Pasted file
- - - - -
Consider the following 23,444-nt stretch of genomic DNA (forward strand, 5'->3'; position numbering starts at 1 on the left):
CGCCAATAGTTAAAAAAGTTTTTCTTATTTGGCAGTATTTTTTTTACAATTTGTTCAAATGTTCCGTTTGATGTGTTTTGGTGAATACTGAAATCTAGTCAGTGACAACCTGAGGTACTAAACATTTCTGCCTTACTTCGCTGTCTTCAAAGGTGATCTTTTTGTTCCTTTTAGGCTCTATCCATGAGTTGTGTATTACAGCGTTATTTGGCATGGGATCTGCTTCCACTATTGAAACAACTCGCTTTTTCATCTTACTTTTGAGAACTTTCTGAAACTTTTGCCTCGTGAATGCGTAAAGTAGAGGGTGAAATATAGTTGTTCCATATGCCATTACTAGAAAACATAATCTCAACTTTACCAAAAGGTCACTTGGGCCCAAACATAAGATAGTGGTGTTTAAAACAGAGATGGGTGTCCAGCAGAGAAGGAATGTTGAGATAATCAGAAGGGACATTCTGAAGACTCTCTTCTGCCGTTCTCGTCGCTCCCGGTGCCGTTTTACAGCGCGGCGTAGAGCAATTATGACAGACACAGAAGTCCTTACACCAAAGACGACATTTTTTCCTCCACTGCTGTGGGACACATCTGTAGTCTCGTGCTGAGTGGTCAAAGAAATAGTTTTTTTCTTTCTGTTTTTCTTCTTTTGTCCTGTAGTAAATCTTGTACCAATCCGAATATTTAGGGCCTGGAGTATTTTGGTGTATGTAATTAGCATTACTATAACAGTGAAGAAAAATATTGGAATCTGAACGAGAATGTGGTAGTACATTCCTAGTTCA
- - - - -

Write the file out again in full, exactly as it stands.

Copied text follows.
Consider the following 23,444-nt stretch of genomic DNA (forward strand, 5'->3'; position numbering starts at 1 on the left):
CGCCAATAGTTAAAAAAGTTTTTCTTATTTGGCAGTATTTTTTTTACAATTTGTTCAAATGTTCCGTTTGATGTGTTTTGGTGAATACTGAAATCTAGTCAGTGACAACCTGAGGTACTAAACATTTCTGCCTTACTTCGCTGTCTTCAAAGGTGATCTTTTTGTTCCTTTTAGGCTCTATCCATGAGTTGTGTATTACAGCGTTATTTGGCATGGGATCTGCTTCCACTATTGAAACAACTCGCTTTTTCATCTTACTTTTGAGAACTTTCTGAAACTTTTGCCTCGTGAATGCGTAAAGTAGAGGGTGAAATATAGTTGTTCCATATGCCATTACTAGAAAACATAATCTCAACTTTACCAAAAGGTCACTTGGGCCCAAACATAAGATAGTGGTGTTTAAAACAGAGATGGGTGTCCAGCAGAGAAGGAATGTTGAGATAATCAGAAGGGACATTCTGAAGACTCTCTTCTGCCGTTCTCGTCGCTCCCGGTGCCGTTTTACAGCGCGGCGTAGAGCAATTATGACAGACACAGAAGTCCTTACACCAAAGACGACATTTTTTCCTCCACTGCTGTGGGACACATCTGTAGTCTCGTGCTGAGTGGTCAAAGAAATAGTTTTTTTCTTTCTGTTTTTCTTCTTTTGTCCTGTAGTAAATCTTGTACCAATCCGAATATTTAGGGCCTGGAGTATTTTGGTGTATGTAATTAGCATTACTATAACAGTGAAGAAAAATATTGGAATCTGAACGAGAATGTGGTAGTACATTCCTAGTTCA